Scope of Practice


PAMED Approaches Health Care as a Team

Earlier this year, Senate Bill 25 was introduced that would grant full practice authority to Certified Nurse Practitioners (CRNPs). Current law requires nurse practitioners (NPs) to practice under a collaboration agreement at all times, but the bill would permit qualified CRNPs to practice independent of a physician after fulfilling a three-year, 3,600-hour collaboration agreement.

While the Pennsylvania Medical Society (PAMED) understands and supports the important role that CRNPs, CRNAs, nurse midwives, and physician assistants play in patient care, we also believe that there is a need for physician oversight, whether by direct supervision or a written collaborative agreement, of all non-physician practitioners.

Current PAMED President F. Wilson Jackson, III, MD, agrees: “the strong feeling is that a physician-led team is the best approach to patient care, (and) nurse practitioners are an invaluable part of that care team.”

JacksonTeamDr. Jackson’s practice includes several nurse practitioners (NPs), who are an integral part of the patient care team, and he stresses the many positive benefits of establishing a collaborative environment.

“I think it’s terrific for the patients…. there’s that reassurance - they know that there’s a team approach,” Dr. Jackson says. “I think from a patient perspective, which is central to everything we do, the patients have that reassurance that there’s a backup plan in place should questions arise.”

jacksonpatientPracticing in a specific subspeciality in gastroenterology, Dr. Jackson sees a lot of patients that were referred to his practice from both physicians and non-physicians when a patient is experiencing signs of something more serious or complicated going on with their symptoms. At those times, he says he essentially must start over with a patient instead of just continuing their care.

“Any practicing physician has been in a similar situation where, in hindsight, something more serious was going on with a patient that could have been picked up earlier,” he says.

John R Mantione, MD, an obstetrician-gynecologist in Hummelstown, currently has a newer grad NP working with him and keeps in close proximity while they are having patient interactions or charting. He believes that it works well to have physicians available for back-up if needed, when different expertise is necessary, or in cases where NPs don’t have enough time to see a patient.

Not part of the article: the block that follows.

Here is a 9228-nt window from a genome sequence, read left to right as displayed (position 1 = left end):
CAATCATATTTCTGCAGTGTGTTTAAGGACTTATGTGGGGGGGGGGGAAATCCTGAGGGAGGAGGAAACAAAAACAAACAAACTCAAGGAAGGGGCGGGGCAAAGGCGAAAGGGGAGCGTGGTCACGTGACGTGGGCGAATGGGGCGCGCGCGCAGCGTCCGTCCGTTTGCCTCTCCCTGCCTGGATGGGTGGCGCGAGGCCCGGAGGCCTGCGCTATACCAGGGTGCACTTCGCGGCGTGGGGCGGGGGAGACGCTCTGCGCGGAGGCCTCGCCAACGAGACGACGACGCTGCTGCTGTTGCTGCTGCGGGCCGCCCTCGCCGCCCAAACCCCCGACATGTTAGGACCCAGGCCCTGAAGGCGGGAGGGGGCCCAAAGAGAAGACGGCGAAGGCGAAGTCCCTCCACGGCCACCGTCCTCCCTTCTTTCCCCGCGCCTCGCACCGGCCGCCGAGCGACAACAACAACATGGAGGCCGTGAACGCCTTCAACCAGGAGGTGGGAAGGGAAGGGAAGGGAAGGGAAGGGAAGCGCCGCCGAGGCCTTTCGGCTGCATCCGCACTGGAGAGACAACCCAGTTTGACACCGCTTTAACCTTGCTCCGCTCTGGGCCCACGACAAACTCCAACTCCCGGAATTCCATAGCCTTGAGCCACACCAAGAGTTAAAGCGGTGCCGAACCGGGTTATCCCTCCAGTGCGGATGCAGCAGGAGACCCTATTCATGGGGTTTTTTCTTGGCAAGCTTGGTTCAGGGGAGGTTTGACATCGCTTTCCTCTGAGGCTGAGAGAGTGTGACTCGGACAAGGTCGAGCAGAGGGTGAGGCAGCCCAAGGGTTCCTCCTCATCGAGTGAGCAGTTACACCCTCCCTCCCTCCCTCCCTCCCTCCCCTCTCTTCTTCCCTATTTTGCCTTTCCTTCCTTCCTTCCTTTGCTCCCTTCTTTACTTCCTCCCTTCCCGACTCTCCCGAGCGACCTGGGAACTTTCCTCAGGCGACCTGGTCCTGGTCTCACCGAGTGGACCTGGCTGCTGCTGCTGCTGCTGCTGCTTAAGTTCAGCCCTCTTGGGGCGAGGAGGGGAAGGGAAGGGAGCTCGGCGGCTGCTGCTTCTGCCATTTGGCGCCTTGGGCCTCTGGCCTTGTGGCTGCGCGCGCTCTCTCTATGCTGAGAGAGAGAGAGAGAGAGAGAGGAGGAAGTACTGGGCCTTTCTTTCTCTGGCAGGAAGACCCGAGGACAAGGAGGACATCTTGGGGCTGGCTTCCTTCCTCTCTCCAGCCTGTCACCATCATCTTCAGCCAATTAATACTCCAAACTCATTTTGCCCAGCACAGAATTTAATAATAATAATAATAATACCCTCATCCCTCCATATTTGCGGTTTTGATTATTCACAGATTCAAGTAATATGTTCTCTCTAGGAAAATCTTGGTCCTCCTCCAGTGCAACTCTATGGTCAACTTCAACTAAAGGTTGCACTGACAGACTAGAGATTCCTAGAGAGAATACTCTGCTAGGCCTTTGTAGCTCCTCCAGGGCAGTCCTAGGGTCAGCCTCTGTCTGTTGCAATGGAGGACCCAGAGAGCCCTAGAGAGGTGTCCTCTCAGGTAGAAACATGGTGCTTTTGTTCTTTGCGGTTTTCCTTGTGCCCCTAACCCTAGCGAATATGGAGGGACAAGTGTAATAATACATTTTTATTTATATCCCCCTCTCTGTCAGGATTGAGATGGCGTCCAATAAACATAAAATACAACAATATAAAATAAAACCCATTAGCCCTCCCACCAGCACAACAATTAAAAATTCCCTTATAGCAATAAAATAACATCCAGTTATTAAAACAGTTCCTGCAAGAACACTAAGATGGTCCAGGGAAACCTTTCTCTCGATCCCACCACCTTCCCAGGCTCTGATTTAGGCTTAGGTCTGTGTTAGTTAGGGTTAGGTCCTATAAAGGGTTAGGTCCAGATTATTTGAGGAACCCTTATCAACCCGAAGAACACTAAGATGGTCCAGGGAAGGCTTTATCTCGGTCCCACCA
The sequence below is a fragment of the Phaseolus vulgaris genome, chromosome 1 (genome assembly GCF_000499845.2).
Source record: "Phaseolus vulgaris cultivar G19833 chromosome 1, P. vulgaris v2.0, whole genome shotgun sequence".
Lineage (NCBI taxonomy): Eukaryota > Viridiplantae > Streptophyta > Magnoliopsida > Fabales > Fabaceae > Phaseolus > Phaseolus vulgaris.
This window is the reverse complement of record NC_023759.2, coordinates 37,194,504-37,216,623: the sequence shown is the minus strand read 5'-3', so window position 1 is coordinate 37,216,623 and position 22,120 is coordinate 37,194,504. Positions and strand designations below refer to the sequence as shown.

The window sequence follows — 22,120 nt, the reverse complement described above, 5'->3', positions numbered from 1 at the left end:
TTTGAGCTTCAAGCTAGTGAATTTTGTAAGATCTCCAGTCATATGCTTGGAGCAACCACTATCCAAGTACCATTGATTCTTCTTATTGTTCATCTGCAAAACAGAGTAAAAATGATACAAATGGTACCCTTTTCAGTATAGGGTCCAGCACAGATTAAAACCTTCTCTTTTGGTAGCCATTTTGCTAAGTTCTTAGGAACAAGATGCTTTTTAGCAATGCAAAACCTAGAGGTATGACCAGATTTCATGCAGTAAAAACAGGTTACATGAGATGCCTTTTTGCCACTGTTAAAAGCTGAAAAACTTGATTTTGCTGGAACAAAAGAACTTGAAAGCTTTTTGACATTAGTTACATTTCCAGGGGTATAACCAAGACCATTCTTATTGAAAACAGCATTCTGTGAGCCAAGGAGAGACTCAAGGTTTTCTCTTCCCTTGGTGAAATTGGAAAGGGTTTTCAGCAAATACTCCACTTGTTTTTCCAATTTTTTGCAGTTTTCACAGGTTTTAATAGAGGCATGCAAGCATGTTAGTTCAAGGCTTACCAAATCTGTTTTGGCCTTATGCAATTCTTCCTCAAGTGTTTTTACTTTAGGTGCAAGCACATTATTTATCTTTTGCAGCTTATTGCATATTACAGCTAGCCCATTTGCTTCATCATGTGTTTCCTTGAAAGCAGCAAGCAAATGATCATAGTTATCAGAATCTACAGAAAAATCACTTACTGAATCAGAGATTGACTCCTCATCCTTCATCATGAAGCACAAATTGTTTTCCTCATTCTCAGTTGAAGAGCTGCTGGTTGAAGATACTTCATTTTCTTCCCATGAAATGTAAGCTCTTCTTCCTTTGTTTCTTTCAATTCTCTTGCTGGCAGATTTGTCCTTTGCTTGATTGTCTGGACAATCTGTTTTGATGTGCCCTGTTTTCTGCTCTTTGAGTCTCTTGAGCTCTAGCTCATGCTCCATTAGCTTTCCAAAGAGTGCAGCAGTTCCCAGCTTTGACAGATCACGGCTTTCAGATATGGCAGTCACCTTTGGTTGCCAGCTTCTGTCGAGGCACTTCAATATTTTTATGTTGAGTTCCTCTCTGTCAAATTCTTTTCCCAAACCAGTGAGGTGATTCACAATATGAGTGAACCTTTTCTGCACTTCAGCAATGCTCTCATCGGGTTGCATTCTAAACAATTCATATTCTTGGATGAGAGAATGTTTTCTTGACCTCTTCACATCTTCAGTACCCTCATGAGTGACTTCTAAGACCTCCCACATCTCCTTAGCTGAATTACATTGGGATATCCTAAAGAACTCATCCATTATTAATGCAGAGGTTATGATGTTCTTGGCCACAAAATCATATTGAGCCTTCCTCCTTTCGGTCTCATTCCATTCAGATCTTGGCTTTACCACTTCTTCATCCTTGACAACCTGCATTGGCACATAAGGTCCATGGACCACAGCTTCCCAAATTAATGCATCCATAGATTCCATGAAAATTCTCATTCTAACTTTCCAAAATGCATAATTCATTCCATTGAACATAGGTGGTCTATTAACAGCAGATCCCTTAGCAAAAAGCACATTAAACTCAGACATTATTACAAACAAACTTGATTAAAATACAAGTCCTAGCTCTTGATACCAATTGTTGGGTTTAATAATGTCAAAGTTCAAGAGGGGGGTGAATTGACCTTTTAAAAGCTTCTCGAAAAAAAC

“For (NPs) to practice at their highest potential seems to be in a collaborative setting. If you look at the number of hours my NP has trained and has her certification that says she’s ready to practice, it’s not the same level as a fourth-year resident."

John R Mantione, MD

In his practice, Dr. Mantione says he, too, has had patients come through that were seeing a NP at a different family practice setting, and there were more to their symptoms than what was originally understood.

“On paper, the care the patients received met the standard that was required but there is recognition that there was more to their symptoms that I think could have been picked up earlier.”


Both physicians firmly believe that maintaining oversight should remain an essential component of the non-physician practitioner relationship, and that continuing to maintain this oversight leads to better outcomes for everyone involved.

“There’s no question in my mind that having a healthy dialogue back and forth around patient care is really productive,” says Dr. Jackson. “I think it’s also mutually educational. Sometimes a nurse practitioner will pick up certain aspects of the patient’s medical history or story that is relevant to the physician - that’s important as far as patient care. So having that team approach, I think, allows for a more dynamic, collaborative approach to patient care.”